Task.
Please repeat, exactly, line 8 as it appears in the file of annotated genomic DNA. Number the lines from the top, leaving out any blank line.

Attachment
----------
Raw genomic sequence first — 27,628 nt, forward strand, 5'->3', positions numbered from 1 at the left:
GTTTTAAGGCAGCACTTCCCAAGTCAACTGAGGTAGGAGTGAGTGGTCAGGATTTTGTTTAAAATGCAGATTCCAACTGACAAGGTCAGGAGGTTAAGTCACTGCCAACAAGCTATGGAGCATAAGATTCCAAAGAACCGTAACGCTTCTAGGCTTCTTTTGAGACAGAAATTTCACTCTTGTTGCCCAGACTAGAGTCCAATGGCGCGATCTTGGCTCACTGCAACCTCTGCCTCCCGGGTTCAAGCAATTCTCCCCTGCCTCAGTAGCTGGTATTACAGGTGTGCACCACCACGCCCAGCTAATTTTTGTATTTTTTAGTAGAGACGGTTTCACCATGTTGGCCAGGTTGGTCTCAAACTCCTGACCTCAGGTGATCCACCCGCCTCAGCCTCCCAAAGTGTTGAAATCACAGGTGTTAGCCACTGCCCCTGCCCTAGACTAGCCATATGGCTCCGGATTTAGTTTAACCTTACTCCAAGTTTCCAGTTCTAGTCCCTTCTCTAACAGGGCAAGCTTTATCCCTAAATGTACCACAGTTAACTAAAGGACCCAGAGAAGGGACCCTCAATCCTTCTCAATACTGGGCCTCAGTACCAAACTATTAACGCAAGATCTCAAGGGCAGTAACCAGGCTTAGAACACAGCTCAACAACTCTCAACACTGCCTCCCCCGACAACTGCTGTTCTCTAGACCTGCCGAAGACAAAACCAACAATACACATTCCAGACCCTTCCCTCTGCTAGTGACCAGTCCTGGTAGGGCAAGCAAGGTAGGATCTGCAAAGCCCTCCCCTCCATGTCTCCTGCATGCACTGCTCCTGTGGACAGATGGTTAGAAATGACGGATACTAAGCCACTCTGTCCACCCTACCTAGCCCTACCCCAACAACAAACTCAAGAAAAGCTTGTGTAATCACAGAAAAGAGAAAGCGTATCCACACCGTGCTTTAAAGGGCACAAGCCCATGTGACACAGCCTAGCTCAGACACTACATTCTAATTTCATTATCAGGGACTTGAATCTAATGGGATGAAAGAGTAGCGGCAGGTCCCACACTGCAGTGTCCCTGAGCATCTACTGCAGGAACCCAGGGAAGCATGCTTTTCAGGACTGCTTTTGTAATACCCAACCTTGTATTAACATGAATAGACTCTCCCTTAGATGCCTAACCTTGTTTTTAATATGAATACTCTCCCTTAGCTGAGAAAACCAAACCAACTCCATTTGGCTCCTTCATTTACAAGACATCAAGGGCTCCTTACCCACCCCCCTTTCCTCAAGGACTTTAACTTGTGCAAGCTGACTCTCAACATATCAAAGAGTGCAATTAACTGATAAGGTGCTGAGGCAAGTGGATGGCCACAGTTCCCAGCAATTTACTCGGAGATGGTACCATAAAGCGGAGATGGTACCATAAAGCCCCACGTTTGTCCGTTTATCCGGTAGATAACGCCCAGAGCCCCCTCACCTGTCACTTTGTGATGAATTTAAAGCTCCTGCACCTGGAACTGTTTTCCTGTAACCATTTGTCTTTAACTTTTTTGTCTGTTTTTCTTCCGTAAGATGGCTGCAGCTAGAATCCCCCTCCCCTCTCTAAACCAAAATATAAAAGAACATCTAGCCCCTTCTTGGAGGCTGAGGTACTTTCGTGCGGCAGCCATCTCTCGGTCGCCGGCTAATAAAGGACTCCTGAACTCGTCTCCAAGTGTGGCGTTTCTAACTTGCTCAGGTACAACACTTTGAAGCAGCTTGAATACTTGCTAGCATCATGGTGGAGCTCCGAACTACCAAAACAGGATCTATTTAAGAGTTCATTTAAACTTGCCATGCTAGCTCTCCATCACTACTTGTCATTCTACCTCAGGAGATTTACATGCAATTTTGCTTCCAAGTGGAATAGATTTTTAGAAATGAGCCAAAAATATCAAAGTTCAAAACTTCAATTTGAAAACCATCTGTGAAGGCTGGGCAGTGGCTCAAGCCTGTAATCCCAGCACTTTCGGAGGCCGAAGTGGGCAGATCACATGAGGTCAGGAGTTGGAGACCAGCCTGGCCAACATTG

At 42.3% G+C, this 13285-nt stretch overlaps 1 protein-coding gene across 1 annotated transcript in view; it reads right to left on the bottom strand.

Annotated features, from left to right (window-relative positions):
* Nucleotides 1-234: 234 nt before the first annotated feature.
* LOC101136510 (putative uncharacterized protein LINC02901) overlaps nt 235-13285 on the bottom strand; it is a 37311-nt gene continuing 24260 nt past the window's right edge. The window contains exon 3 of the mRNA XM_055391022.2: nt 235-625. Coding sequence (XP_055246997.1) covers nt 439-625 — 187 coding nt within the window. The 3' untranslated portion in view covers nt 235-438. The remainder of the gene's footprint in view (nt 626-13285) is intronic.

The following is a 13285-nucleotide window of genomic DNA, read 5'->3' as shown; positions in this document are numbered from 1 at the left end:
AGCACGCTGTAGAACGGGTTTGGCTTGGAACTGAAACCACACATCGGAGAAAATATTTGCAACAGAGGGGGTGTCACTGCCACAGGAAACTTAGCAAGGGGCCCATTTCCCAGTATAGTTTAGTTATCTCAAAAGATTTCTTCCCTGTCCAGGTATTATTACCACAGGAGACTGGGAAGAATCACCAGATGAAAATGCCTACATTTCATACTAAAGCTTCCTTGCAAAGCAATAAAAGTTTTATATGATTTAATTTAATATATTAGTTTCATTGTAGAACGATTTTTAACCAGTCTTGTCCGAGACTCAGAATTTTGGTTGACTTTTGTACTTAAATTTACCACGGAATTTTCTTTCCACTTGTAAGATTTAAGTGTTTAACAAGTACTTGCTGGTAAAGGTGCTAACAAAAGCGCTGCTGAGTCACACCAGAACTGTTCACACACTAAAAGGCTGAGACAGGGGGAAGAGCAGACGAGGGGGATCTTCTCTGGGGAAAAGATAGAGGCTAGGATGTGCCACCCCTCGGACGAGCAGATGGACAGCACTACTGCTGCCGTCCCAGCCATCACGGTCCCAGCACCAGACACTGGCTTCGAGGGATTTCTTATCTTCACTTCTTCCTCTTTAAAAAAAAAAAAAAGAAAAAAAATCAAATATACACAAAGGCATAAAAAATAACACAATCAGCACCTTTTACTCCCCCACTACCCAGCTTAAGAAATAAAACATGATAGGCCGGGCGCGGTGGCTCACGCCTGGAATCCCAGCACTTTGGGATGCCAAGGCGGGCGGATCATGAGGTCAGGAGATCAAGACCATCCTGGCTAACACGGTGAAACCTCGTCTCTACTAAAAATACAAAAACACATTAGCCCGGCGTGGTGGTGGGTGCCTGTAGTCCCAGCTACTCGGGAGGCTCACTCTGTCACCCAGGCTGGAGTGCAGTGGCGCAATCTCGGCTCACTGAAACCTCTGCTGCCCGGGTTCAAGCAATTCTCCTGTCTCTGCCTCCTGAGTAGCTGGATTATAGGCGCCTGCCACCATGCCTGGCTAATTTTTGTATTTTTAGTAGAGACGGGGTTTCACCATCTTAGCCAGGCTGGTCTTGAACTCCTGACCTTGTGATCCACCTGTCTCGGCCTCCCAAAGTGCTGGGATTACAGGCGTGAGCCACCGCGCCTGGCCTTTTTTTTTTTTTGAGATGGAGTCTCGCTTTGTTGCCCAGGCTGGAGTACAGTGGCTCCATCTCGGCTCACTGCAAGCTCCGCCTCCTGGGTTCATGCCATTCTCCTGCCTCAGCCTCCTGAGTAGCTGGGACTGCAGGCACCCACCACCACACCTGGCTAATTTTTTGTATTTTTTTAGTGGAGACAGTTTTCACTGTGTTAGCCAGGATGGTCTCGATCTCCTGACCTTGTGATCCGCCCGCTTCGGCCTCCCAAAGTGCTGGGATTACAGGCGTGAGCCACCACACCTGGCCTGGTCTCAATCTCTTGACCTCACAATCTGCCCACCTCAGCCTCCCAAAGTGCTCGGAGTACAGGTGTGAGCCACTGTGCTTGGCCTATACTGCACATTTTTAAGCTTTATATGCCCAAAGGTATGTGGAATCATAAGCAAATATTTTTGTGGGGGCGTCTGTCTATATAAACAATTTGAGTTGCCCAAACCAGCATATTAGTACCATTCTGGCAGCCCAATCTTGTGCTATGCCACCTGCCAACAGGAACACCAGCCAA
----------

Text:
AGCACGCTGTAGAACGGGTTTGGCTTGGAACTGAAACCACACATCGGAGAAAATATTTGCAACAGAGGGGGTGTCACTGCCACAGGAAACTTAGCAAGGGGCCCATTTCCCAGTATAGTTTAGTTATCTCAAAAGATTTCTTCCCTGTCCAGGTATTATTACCACAGGAGACTGGGAAGAATCACCAGATGAAAATGCCTACATTTCATACTAAAGCTTCCTTGCAAAGCAATAAAAGTTTTATATGATTTAATTTAATATATTAGTTTCATTGTAGAACGATTTTTAACCAGTCTTGTCCGAGACTCAGAATTTTGGTTGACTTTTGTACTTAAATTTACCACGGAATTTTCTTTCCACTTGTAAGATTTAAGTGTTTAACAAGTACTTGCTGGTAAAGGTGCTAACAAAAGCGCTGCTGAGTCACACCAGAACTGTTCACACACTAAAAGGCTGAGACAGGGGGAAGAGCAGACGAGGGGGATCTTCTCTGGGGAAAAGATAGAGGCTAGGATGTGCCACCCCTCGGACGAGCAGATGGACAGCACTACTGCTGCCGTCCCAGCCATCACGGTCCCAGCACCAGACACTGGCTTCGAGGGATTTCTTATCTTCACTTCTTCCTCTTTAAAAAAAAAAAAAAGAAAAAAAATCAAATATACACAAAGGCATAAAAAATAACACAATCAGCACCTTTTACTCCCCCACTACCCAGCTTAAGAAATAAAACATGATAGGCCGGGCGCGGTGGCTCACGCCTGGAATCCCAGCACTTTGGGATGCCAAGGCGGGCGGATCATGAGGTCAGGAGATCAAGACCATCCTGGCTAACACGGTGAAACCTCGTCTCTACTAAAAATACAAAAACACATTAGCCCGGCGTGGTGGTGGGTGCCTGTAGTCCCAGCTACTCGGGAGGCTCACTCTGTCACCCAGGCTGGAGTGCAGTGGCGCAATCTCGGCTCACTGAAACCTCTGCTGCCCGGGTTCAAGCAATTCTCCTGTCTCTGCCTCCTGAGTAGCTGGATTATAGGCGCCTGCCACCATGCCTGGCTAATTTTTGTATTTTTAGTAGAGACGGGGTTTCACCATCTTAGCCAGGCTGGTCTTGAACTCCTGACCTTGTGATCCACCTGTCTCGGCCTCCCAAAGTGCTGGGATTACAGGCGTGAGCCACCGCGCCTGGCCTTTTTTTTTTTTTGAGATGGAGTCTCGCTTTGTTGCCCAGGCTGGAGTACAGTGGCTCCATCTCGGCTCACTGCAAGCTCCGCCTCCTGGGTTCATGCCATTCTCCTGCCTCAGCCTCCTGAGTAGCTGGGACTGCAGGCACCCACCACCACACCTGGCTAATTTTTTGTATTTTTTTAGTGGAGACAGTTTTCACTGTGTTAGCCAGGATGGTCTCGATCTCCTGACCTTGTGATCCGCCCGCTTCGGCCTCCCAAAGTGCTGGGATTACAGGCGTGAGCCACCACACCTGGCCTGGTCTCAATCTCTTGACCTCACAATCTGCCCACCTCAGCCTCCCAAAGTGCTCGGAGTACAGGTGTGAGCCACTGTGCTTGGCCTATACTGCACATTTTTAAGCTTTATATGCCCAAAGGTATGTGGAATCATAAGCAAATATTTTTGTGGGGGCGTCTGTCTATATAAACAATTTGAGTTGCCCAAACCAGCATATTAGTACCATTCTGGCAGCCCAATCTTGTGCTATGCCACCTGCCAACAGGAACACCAGCCAA